The classic Geodesic Dome can be constructed using tensegrity-based techniques.
Polyhedral description of the Geodesic DomeEdit
The geodesic dome as elaborated, patented and fine-tuned by both Fuller and followers of Fuller's techniques is based on the icosahedron. The icosahedron's faces are subdivided--the more subdivisions, the more gently the dome can curve. Fuller called such triangulation "frequency" and his terminology is adopted by the Fuller-inspired dome building community. A 2-frequency dome, in classic geometry, would be called a truncated icosahedron or a icosa-dodecahedron.
When elaborating a dome as a tensegrity, the usual difficulties of mapping tensegrities to related polyhedral forms set in.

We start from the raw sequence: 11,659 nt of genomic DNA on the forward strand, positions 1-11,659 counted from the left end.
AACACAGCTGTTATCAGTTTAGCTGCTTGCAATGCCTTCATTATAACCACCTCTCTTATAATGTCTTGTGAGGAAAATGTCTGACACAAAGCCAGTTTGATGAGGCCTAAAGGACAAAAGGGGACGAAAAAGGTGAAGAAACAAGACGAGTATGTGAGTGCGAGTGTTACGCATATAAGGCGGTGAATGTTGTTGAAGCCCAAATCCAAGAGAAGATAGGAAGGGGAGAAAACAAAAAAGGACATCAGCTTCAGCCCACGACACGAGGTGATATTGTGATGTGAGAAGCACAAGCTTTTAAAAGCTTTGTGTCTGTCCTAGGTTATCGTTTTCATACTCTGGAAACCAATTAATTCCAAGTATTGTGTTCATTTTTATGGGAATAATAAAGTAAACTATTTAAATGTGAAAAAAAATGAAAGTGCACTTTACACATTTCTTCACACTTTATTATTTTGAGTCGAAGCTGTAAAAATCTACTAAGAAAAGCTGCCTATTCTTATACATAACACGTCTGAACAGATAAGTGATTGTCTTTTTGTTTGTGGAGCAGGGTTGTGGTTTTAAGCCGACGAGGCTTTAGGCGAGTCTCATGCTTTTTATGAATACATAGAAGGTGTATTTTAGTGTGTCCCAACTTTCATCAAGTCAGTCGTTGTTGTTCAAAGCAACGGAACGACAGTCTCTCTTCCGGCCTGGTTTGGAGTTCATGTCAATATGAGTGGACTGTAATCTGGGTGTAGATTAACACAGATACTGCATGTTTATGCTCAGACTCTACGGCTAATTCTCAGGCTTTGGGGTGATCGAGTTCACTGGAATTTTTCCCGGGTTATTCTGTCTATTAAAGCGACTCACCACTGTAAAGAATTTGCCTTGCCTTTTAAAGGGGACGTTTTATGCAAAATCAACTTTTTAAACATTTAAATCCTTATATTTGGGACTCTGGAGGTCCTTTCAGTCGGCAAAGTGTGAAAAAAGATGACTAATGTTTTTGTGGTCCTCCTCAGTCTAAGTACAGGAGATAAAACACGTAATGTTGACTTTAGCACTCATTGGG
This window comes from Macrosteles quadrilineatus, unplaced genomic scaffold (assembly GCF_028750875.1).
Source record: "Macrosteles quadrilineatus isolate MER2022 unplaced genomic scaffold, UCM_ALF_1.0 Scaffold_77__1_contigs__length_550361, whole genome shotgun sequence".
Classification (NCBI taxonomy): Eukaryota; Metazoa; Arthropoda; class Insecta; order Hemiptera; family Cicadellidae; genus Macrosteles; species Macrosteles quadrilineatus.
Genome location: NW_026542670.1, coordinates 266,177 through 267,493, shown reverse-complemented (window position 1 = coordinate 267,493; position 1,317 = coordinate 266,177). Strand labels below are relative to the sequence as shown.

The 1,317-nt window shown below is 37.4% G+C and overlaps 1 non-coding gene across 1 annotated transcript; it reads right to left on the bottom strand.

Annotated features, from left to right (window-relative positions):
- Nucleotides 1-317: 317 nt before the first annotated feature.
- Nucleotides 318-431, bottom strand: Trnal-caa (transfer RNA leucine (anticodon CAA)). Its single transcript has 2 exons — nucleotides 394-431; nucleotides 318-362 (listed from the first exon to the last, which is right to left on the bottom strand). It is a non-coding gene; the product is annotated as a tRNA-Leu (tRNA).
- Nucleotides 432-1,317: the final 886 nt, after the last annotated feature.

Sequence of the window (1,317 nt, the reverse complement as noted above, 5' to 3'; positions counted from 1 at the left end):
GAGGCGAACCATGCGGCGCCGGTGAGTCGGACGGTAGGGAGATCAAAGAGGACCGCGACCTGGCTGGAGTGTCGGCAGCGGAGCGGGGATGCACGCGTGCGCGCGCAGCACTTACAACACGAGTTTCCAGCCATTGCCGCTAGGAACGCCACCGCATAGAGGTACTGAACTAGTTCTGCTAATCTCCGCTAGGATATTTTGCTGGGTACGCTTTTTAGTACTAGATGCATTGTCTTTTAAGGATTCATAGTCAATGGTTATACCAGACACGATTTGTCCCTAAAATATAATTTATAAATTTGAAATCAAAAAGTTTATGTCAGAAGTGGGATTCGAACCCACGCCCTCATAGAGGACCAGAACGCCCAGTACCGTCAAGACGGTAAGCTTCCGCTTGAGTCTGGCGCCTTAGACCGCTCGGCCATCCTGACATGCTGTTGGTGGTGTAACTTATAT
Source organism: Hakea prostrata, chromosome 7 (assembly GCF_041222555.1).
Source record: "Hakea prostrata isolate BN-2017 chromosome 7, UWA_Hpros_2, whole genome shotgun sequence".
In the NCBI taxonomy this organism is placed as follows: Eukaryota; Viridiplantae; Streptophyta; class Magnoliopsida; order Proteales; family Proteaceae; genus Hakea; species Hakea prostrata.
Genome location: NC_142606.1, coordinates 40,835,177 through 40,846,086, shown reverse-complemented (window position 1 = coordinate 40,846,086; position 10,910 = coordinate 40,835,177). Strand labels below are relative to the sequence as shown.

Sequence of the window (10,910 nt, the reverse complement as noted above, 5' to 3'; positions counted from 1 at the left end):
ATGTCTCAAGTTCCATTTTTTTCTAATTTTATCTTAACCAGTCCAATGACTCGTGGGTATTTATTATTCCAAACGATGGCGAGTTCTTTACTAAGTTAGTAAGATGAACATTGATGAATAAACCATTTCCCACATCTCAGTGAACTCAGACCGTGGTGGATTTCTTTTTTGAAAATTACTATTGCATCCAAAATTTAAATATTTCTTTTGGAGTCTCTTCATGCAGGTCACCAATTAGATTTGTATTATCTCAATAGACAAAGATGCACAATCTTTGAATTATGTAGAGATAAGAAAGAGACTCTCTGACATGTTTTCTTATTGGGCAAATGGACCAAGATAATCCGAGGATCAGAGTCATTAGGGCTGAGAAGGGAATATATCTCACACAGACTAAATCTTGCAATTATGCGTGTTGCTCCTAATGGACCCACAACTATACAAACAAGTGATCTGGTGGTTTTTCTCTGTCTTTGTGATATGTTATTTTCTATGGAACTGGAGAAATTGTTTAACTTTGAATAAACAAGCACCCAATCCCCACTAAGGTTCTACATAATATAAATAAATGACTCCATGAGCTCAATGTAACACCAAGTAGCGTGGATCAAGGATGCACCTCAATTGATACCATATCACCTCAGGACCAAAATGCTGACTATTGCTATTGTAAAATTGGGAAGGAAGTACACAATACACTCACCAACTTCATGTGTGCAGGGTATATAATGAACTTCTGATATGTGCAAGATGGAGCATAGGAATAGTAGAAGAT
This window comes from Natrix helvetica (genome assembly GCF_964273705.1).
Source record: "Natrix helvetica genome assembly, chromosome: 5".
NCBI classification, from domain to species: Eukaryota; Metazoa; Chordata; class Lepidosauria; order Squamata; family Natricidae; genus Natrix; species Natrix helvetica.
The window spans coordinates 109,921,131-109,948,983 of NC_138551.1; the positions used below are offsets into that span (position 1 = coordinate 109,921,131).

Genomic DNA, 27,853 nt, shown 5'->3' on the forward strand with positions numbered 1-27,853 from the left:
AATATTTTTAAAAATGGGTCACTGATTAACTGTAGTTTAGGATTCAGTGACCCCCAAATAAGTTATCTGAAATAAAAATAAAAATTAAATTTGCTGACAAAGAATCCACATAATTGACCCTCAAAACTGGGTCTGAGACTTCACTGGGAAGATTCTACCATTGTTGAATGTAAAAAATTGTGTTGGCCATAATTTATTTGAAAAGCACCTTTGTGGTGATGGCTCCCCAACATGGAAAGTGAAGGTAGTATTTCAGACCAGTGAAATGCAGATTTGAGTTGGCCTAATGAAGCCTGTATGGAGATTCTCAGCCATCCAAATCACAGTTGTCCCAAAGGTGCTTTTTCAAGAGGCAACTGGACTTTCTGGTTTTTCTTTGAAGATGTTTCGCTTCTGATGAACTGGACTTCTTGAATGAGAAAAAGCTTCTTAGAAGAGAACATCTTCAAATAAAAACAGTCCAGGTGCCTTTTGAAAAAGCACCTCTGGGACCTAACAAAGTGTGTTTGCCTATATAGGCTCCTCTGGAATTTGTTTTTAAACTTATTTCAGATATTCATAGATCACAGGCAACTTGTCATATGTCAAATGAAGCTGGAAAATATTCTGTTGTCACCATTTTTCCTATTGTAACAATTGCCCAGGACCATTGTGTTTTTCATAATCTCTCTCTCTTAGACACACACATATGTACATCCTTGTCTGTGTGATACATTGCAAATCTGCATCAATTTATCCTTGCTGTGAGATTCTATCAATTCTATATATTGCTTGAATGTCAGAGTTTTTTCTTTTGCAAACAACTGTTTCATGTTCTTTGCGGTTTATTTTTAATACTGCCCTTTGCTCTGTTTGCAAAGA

The Stiffness and Elasticity of Tensegrity Geodesic DomesEdit
Snelson arguably has the longest experience deploying true tensegrities. He repeatedly asserted that the tensegrity dome was illogical from a structural perspective. He wrote, "Bucky's 'tensegrity dome' or sphere is by its nature as soft as a marshmallow; no way to avoid that as long as one stays with discontinuity. Most important: it's not a triangulated structure." 
deJong rendered a 6-frequency tensegrity dome impacting on a surface. You can see the squishiness.
Links and ReferencesEdit
 Snelson letter to Jáuregui, in Jáuregui's PhD thesis, Appendix D., p.140